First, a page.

Consuming Landscapes: What We See When We Drive and Why It Matters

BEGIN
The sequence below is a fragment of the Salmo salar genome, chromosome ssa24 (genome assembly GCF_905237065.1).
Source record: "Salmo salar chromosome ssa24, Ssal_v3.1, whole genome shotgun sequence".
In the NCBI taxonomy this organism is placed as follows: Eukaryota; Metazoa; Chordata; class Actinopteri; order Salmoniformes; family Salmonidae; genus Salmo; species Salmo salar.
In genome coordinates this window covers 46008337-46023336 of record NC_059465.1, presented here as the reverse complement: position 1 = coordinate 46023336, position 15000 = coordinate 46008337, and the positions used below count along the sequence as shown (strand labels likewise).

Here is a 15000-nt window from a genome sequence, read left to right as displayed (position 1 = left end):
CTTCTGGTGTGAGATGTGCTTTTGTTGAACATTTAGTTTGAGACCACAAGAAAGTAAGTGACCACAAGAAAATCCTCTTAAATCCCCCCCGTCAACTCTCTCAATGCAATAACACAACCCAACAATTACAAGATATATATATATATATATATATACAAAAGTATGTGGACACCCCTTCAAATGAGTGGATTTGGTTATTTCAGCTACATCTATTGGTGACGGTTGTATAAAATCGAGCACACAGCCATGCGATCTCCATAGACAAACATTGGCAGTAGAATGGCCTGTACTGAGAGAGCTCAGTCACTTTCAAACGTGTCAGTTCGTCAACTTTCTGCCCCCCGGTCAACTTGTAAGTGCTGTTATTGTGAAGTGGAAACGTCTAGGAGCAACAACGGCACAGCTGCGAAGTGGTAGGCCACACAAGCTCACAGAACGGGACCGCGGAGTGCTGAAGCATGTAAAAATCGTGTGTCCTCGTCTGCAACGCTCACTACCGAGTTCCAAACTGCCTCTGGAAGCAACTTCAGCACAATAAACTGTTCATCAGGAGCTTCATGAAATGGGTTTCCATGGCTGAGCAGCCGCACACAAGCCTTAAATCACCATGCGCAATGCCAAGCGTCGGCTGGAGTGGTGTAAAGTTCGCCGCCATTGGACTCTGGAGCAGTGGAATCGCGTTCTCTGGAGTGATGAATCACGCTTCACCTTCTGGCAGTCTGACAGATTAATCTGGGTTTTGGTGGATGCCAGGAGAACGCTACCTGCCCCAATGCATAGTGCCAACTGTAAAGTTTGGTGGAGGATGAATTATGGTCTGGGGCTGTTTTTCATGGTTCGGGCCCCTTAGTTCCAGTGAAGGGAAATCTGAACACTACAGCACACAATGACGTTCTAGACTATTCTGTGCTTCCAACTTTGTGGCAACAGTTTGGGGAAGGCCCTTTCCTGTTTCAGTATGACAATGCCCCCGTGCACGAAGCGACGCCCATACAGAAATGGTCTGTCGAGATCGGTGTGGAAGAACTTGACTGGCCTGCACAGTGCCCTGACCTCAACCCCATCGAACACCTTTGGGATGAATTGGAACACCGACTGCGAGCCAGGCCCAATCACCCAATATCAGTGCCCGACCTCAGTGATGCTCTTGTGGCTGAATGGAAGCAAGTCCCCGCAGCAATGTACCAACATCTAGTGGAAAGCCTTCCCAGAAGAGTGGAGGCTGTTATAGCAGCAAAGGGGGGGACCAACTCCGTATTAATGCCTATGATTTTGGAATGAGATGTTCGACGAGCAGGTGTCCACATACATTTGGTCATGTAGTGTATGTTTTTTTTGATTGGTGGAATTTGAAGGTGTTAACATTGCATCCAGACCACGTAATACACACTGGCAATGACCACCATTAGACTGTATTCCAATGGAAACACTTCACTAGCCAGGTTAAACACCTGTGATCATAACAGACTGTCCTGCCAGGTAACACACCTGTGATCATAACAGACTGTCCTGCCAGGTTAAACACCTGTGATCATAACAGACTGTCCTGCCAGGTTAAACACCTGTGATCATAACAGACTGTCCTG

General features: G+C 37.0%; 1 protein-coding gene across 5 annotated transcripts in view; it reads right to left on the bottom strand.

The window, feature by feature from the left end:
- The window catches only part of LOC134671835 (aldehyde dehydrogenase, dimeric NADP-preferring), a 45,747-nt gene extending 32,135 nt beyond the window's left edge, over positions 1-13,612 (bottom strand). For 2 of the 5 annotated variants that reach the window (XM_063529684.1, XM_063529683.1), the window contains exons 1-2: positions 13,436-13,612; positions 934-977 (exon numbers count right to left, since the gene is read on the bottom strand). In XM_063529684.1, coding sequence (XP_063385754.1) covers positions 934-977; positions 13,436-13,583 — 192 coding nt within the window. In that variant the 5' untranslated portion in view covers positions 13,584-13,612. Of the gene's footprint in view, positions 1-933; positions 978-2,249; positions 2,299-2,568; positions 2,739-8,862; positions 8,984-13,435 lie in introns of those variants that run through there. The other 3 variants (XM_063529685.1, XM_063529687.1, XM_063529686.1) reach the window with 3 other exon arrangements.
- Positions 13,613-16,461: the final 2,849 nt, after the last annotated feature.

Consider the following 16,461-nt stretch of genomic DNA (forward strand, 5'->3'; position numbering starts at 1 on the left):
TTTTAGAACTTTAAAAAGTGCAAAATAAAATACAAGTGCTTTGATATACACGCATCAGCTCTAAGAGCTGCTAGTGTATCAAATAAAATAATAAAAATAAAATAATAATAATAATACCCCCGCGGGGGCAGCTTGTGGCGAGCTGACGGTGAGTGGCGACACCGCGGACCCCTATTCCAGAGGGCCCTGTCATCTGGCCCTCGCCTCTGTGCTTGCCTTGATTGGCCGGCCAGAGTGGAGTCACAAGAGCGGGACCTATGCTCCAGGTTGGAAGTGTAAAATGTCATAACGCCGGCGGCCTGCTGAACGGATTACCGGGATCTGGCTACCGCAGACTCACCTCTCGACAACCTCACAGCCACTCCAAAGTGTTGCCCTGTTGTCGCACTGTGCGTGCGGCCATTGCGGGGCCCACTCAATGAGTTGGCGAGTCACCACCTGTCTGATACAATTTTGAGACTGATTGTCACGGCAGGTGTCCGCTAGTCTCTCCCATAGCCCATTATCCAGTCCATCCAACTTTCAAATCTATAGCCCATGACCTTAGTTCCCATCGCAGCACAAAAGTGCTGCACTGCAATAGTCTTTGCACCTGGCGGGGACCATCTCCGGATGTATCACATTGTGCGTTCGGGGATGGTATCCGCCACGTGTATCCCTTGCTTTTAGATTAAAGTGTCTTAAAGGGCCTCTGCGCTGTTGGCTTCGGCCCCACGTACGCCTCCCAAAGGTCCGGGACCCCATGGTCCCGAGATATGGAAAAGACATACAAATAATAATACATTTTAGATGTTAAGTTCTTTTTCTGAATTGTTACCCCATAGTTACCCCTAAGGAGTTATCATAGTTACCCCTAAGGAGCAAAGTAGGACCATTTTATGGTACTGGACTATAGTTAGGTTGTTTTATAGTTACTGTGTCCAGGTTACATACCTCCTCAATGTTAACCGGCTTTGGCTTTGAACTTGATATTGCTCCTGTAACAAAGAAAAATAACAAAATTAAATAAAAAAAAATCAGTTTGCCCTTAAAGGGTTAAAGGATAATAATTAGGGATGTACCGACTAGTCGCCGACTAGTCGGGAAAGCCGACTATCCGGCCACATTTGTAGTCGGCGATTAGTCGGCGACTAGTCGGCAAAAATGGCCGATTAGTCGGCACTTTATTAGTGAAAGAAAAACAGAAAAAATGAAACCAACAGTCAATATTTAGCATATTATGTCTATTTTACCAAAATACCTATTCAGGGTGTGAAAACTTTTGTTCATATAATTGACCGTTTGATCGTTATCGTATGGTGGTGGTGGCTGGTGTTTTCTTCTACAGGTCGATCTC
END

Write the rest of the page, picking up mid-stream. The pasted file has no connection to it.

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What do we see when we drive? For better or worse, windshields have become a major frame for viewing the nonhuman world. The view from the road is one of the major ways in which Americans and Europeans experience their environments. Rather than accidental, however, these prospects are the results of historical forces. Humans shaped them as they sought to be transformed by them. Automotive vistas speak to visions of society and nations, the role of consumerism, and ideas about reshaping the environment in the twentieth century. This book breaks new ground by systematically understanding the driving experience and the history of landscaped roads in the United States and Germany, two major automotive countries in the 20th century. Driving, a quotidian, if sometimes dangerous, activity by the late 20th century, emerged from its status as an anti-railroad, escapist moment in the early 20th century to a supposedly restorative, yet regimented, act by the 1920s and 1930s. Immersing oneself in the landscape while driving reflected the desire to reconnect technology with nature. Or so the designers of these roads claimed. Increasing numbers of consumers, however, preferred predictable over prescriptive roads.